Village council condemns public ‘marijuana’ protest

By Graham Jaehnig and Kali Katerberg

Houghton Daily

Mining Gazette

CALUMET — The Calumet Village Council passed a resolution at its regular monthly meeting, condemning a group of protesters who organized and demonstrated on the night of Dec. 13 to protest the Council’s decision not to act in regards to the Medical Marijuana Act. According to Nathan Anderson, a Calumet Village resident, there were actually a number of gatherings, assembling at various locations in the village.

One group of protestors gathered at Zen Garden on Sixth Street, then proceeded to Pine Street to the residences of Village President Dave Geisler and Trustee Virginia Dwyer.

The resolution stated that the intention of the protestors was intimidate and harass the village officials.

“These actions,” the resolution states, “including trespassing on private property, creating a threatening environment by loudly pounding on the president’s, and the trustee’s, front door repeatedly, screaming for them to come out of their homes, approaching their homes to peer through their windows, blocking traffic, and other acts.” Both Dwyer and Geisler stated at the meeting that they feared for their safety as a result of the protest.

“To protect the elected officials of Calumet, as well as the residents of the village,” the resolution stated, “these actions resulted in the Calumet Village Police, Laurium Village Police, and the Michigan State Police having to respond to calls from the village president and Trustee Dwyer, and to patrol in the early hours of the morning.”

The resolution, as read, alleges other accusations against Anderson and the protestors before reaching its conclusion.

“Be it resolved that this village council condemns the actions of Nathan Anderson, the owners of Zen Garden, and their supporters,” the resolution states. “This village will not tolerate intimidation and harassment of its elected officials. The Village Council further condemns any attempts to intimidate and harass the elected officials and representatives of the village cease immediately.”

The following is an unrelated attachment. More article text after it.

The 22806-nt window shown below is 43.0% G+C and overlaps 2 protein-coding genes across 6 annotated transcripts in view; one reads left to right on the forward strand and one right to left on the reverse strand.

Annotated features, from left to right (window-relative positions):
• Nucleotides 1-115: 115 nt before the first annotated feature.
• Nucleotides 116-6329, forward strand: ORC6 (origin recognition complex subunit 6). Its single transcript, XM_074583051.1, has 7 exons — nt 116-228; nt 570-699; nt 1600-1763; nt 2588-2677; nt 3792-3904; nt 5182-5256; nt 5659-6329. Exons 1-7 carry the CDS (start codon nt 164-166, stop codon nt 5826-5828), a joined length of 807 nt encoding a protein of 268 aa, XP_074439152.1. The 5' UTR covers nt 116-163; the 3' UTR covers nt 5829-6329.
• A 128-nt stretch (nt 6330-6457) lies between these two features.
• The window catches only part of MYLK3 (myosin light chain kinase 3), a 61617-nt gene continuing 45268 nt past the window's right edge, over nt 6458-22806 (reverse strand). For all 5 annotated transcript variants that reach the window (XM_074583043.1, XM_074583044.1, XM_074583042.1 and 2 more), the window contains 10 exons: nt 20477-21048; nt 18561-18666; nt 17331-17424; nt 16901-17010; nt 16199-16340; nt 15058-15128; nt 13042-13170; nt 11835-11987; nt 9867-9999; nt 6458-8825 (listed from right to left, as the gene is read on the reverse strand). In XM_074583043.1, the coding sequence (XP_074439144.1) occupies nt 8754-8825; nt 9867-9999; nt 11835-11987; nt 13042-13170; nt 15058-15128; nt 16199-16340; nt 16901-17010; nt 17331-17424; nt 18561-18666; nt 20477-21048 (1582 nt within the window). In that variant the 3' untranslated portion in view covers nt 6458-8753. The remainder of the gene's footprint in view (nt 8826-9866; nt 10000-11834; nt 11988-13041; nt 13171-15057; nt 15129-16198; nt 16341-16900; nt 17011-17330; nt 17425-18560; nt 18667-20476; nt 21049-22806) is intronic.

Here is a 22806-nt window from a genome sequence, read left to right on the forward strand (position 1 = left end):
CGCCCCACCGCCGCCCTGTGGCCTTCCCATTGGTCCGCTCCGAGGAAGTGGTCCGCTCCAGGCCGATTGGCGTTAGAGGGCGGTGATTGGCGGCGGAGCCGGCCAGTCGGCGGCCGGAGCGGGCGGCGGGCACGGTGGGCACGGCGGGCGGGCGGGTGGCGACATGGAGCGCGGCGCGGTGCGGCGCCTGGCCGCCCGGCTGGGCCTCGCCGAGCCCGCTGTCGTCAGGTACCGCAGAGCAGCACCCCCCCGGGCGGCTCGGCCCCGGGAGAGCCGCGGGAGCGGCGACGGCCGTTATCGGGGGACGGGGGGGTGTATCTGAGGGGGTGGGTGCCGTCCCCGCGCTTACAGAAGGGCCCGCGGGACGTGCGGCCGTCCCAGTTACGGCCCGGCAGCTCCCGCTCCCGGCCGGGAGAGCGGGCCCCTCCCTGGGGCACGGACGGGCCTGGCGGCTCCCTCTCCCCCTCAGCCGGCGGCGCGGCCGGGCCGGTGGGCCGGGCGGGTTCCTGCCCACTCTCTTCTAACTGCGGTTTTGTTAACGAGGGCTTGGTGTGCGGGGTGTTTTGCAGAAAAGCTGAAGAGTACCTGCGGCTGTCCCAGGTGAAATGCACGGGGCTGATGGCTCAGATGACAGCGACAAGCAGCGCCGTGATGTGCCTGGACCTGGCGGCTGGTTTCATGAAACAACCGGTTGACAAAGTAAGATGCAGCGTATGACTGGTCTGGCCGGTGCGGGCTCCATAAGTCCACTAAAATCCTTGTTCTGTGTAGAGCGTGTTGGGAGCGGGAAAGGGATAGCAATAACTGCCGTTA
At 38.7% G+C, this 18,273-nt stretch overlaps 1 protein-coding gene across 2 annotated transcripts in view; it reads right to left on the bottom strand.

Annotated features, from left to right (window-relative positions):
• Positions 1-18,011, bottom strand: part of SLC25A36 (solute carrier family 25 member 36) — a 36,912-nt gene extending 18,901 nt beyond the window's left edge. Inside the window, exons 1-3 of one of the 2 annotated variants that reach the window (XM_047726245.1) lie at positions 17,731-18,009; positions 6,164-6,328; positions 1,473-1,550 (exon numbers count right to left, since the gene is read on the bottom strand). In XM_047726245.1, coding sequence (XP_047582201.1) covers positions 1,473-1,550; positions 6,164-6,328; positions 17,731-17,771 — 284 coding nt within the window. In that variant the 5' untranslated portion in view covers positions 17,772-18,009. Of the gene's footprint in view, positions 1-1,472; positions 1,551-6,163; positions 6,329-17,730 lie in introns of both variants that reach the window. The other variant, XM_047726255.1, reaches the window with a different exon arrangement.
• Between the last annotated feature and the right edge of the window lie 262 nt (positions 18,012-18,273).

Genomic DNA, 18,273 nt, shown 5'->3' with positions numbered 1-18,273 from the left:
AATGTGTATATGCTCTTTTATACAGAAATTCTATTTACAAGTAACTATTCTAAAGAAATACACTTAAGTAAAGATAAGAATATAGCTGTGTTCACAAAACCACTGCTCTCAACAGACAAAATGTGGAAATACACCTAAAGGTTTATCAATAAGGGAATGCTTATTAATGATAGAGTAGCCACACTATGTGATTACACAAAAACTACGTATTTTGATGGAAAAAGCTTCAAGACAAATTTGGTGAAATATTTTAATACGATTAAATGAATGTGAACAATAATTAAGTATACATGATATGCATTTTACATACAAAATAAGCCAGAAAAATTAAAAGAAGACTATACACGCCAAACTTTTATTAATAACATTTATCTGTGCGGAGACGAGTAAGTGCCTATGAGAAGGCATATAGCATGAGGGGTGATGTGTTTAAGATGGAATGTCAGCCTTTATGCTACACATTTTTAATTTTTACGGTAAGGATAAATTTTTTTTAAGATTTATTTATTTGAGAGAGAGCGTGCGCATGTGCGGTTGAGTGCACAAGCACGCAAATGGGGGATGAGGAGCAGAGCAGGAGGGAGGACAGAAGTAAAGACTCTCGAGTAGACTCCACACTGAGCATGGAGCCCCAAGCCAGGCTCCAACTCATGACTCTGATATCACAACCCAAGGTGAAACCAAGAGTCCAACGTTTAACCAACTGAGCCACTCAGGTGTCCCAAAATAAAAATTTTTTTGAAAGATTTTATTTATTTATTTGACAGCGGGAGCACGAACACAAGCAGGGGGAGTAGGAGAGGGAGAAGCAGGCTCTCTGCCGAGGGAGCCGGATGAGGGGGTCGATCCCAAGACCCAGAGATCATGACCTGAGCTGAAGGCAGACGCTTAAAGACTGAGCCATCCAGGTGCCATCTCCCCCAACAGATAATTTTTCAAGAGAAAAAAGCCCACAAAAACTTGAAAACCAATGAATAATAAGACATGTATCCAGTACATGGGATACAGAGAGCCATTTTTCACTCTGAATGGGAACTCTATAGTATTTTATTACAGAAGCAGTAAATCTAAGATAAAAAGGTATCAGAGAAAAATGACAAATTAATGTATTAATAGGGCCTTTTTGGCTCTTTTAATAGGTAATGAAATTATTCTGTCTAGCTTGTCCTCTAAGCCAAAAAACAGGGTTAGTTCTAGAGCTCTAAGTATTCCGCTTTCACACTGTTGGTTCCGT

The resolution passed a vote of four to two, with Trustees Peggy Germain and James Camps voting no, citing a lack of solid evidence of the allegations at the time of the meeting.

Anderson said he found the council’s actions retaliatory, defamatory, slanderous, and extremely repugnant. He said he appreciates the council members who did not the support the resolution.

“The Public’s effort to keep open not only the Zen Garden in Calumet, but also U.P. Caregivers, began on Dec. 9,” Anderson said. “Patients, caregivers, and citizens expressed their disappointment that the village, led by Virginia Dwyer, would not take any action to allow the Zen Garden to comply with state law, effectively shutting down Calumets only dispensary.”

Anderson went on to state the position of the protestors.

“They got together, not only at the Zen Garden but other Calumet businesses,” he said, “with a plan to make one last plea to keep the Zen Garden open.”

Anderson said the council’s allegations were insulting, not only to him, but the many who wished to exercise their right to protest.

“The group that night was extremely diverse,” Anderson said. “There were disabled, healthy, young, old, rich and poor.”

The group was much larger than those who had made the march, Anderson said, and those who made the march chanted, laughed and expressed their frustrations.

“I was deeply touched by their sense of community,” Anderson said. “They called out to Dave to call an emergency meeting just as Portage Township had the night before.”

Video posted on social media, in fact, shows that the group was large. It also reveals that while the vast majority of the protestors chanted “Call the meeting,” while standing on the public sidewalk, there were a number who did, in fact, congregate in the directly in front of Geisler’s front porch. The video shows one woman pounding on the front door.